What’s in a name?

By | 27th August 2013

We are clearly in the silly season!

Or are we? At least one high profile person has their business head firmly screwed on.

The tennis player Maria Sharapova is not one for bashfulness at the best of time. No one who grunts as she does, could ever be accused of shyness!

Sharapova was reported recently to have been considering an application to the Supreme Court of Florida for permission to change her name for the duration of the US Open to “Sugarpova” in support of her new line in sweets.

Now it seems, after “mature consideration”, she has changed her mind so umpires at Flushing Meadow will be spared having to call out the scores for la Sugarpova!!

Why is this newsworthy or important? Possibly, merely because Sugarpova is a shleb! Nothing wrong in that as such and the story certainly made me smile when I read it recently although I recognise it might cause one or two problems with word searches in due course.

Unlike the word “seiche.” This is a wave or series of waves formed in a lake or other partly enclosed water basin such as a fjord, a bit like the water sloshing in a bath as the water bounces of the sides of the bath. This phenomenon was spectacularly and tragically demonstrated in Chicago in 1954. One the far side of Lake Michigan, a thunderstorm caused the water to become so choppy that over three miles away in Chicago a wave over three metres high came ashore and eight people were drowned.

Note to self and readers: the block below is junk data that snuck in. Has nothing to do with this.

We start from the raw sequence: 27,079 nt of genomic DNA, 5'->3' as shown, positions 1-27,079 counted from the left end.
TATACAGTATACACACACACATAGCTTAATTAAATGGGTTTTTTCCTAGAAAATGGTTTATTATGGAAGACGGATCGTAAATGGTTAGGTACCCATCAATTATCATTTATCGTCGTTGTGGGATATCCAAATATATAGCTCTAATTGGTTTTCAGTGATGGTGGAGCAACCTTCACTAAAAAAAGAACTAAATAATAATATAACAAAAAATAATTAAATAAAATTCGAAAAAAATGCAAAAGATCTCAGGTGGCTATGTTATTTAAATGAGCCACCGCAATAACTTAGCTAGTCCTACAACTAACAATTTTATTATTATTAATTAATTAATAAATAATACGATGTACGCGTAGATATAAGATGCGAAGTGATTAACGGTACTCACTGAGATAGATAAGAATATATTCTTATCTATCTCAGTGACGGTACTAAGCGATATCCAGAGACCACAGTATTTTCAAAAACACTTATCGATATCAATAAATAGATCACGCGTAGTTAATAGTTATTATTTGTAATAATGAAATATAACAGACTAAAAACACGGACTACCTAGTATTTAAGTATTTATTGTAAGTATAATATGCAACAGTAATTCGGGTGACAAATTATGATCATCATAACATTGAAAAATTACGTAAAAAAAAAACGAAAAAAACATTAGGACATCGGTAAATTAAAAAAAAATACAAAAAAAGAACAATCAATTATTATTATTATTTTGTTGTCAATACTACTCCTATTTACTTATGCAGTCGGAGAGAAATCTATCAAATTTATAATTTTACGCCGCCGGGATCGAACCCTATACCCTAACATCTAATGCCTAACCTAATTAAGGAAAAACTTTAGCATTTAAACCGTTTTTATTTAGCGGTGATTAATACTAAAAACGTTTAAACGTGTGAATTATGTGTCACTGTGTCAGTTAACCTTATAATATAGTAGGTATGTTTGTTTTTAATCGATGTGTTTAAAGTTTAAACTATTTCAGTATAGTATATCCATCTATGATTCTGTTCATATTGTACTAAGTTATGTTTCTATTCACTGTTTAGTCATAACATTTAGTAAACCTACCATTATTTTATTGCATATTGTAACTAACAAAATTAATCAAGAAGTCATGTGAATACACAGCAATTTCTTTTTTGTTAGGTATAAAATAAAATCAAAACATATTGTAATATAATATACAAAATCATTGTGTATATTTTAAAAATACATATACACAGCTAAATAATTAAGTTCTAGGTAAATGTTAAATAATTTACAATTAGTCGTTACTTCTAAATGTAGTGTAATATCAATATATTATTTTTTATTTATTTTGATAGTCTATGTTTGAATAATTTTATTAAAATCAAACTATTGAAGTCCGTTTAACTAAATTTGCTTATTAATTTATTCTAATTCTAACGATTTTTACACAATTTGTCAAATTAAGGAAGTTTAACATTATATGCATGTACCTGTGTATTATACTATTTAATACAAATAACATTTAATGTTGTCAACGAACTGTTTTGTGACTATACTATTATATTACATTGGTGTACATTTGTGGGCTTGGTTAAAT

I could not imagine that there would be any confusion in a search for a seiche until I discovered that, as well as its more usual meaning, it is also a term for a cuttlefish or Bobtail squid!

One of the more fascinating (to me at least) aspects of e-disclosure is the terms people want/need to search. You would think that there was a strictly limited set of words and phrases which would crop up almost every time a search is undertaken or technology assisted review is used.

Which only goes to show how wrong one can be! If it were not enough to have to contemplate a seiche or a Sugarpova, what about a piteraq or a williwaw?

Suppose your next case involved damage to a building caused by certain meteorological phenomena such as a piteraq or a williwaw, you might want to know what they are. You can find out by Google search or a Wikipedia entry or you can read on.

A piteraq is a cold Katabatic wind which comes from the Greenland icecap and sweeps down the east coast. In case you are not sure what Katabatic means, it apparently comes from the Greek word meaning to go downhill. These winds can reach hurricane speed. Such a wind struck an unsupported charity trek last year. Despite having all the right kit, one member of the team of three died and the others suffered severe frostbite. Temperatures were said to have plunged to minus 70 degrees with wind speeds of up to 160 mph.

Piteraq is the name used in Greenland whereas williwaw is used elsewhere for the same phenomenon. For more information, or if you think I am pulling your leg, see the Wikipedia entry.

What’s in a name, huh?